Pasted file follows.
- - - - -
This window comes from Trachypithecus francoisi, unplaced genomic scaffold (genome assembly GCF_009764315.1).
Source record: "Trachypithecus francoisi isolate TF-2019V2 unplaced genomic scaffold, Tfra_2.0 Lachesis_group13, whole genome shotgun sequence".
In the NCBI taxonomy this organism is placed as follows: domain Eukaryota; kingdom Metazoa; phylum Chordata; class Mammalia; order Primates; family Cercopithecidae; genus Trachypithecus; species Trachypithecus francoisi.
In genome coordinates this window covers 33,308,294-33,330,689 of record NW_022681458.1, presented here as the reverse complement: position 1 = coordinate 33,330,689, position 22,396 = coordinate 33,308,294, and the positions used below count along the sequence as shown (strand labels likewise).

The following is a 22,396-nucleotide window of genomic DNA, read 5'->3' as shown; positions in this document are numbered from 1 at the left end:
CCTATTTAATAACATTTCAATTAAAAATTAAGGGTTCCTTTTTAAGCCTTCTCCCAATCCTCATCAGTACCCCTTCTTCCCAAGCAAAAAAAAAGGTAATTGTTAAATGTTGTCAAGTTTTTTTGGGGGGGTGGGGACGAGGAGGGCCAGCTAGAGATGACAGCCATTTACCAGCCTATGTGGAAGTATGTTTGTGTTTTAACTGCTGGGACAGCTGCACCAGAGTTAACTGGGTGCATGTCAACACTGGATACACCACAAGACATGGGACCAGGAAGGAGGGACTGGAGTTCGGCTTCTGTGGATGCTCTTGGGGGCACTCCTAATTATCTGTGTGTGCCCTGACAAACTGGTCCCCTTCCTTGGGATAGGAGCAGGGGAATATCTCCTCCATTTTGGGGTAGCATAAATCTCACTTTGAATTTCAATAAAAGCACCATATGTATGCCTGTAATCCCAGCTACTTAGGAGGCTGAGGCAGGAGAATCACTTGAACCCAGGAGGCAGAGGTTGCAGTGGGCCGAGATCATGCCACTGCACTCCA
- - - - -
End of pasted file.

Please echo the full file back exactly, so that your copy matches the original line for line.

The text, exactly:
This window comes from Trachypithecus francoisi, unplaced genomic scaffold (genome assembly GCF_009764315.1).
Source record: "Trachypithecus francoisi isolate TF-2019V2 unplaced genomic scaffold, Tfra_2.0 Lachesis_group13, whole genome shotgun sequence".
In the NCBI taxonomy this organism is placed as follows: domain Eukaryota; kingdom Metazoa; phylum Chordata; class Mammalia; order Primates; family Cercopithecidae; genus Trachypithecus; species Trachypithecus francoisi.
In genome coordinates this window covers 33,308,294-33,330,689 of record NW_022681458.1, presented here as the reverse complement: position 1 = coordinate 33,330,689, position 22,396 = coordinate 33,308,294, and the positions used below count along the sequence as shown (strand labels likewise).

The following is a 22,396-nucleotide window of genomic DNA, read 5'->3' as shown; positions in this document are numbered from 1 at the left end:
CCTATTTAATAACATTTCAATTAAAAATTAAGGGTTCCTTTTTAAGCCTTCTCCCAATCCTCATCAGTACCCCTTCTTCCCAAGCAAAAAAAAAGGTAATTGTTAAATGTTGTCAAGTTTTTTTGGGGGGGTGGGGACGAGGAGGGCCAGCTAGAGATGACAGCCATTTACCAGCCTATGTGGAAGTATGTTTGTGTTTTAACTGCTGGGACAGCTGCACCAGAGTTAACTGGGTGCATGTCAACACTGGATACACCACAAGACATGGGACCAGGAAGGAGGGACTGGAGTTCGGCTTCTGTGGATGCTCTTGGGGGCACTCCTAATTATCTGTGTGTGCCCTGACAAACTGGTCCCCTTCCTTGGGATAGGAGCAGGGGAATATCTCCTCCATTTTGGGGTAGCATAAATCTCACTTTGAATTTCAATAAAAGCACCATATGTATGCCTGTAATCCCAGCTACTTAGGAGGCTGAGGCAGGAGAATCACTTGAACCCAGGAGGCAGAGGTTGCAGTGGGCCGAGATCATGCCACTGCACTCCA